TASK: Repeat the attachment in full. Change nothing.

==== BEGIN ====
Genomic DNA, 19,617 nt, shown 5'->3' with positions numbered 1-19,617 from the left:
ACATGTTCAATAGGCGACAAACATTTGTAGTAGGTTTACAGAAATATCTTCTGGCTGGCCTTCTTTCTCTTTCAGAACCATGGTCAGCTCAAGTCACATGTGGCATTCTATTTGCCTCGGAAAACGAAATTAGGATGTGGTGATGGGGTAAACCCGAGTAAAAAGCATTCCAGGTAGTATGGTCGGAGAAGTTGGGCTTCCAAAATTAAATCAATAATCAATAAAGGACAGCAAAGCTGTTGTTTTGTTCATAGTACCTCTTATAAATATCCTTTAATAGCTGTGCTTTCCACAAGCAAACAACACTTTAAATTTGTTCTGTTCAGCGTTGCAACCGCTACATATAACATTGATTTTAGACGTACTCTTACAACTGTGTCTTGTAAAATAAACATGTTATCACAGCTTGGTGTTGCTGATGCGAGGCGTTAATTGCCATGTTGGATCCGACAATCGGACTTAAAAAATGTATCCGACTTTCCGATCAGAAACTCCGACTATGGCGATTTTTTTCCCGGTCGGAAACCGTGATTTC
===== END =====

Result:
Genomic DNA, 19,617 nt, shown 5'->3' with positions numbered 1-19,617 from the left:
ACATGTTCAATAGGCGACAAACATTTGTAGTAGGTTTACAGAAATATCTTCTGGCTGGCCTTCTTTCTCTTTCAGAACCATGGTCAGCTCAAGTCACATGTGGCATTCTATTTGCCTCGGAAAACGAAATTAGGATGTGGTGATGGGGTAAACCCGAGTAAAAAGCATTCCAGGTAGTATGGTCGGAGAAGTTGGGCTTCCAAAATTAAATCAATAATCAATAAAGGACAGCAAAGCTGTTGTTTTGTTCATAGTACCTCTTATAAATATCCTTTAATAGCTGTGCTTTCCACAAGCAAACAACACTTTAAATTTGTTCTGTTCAGCGTTGCAACCGCTACATATAACATTGATTTTAGACGTACTCTTACAACTGTGTCTTGTAAAATAAACATGTTATCACAGCTTGGTGTTGCTGATGCGAGGCGTTAATTGCCATGTTGGATCCGACAATCGGACTTAAAAAATGTATCCGACTTTCCGATCAGAAACTCCGACTATGGCGATTTTTTTCCCGGTCGGAAACCGTGATTTC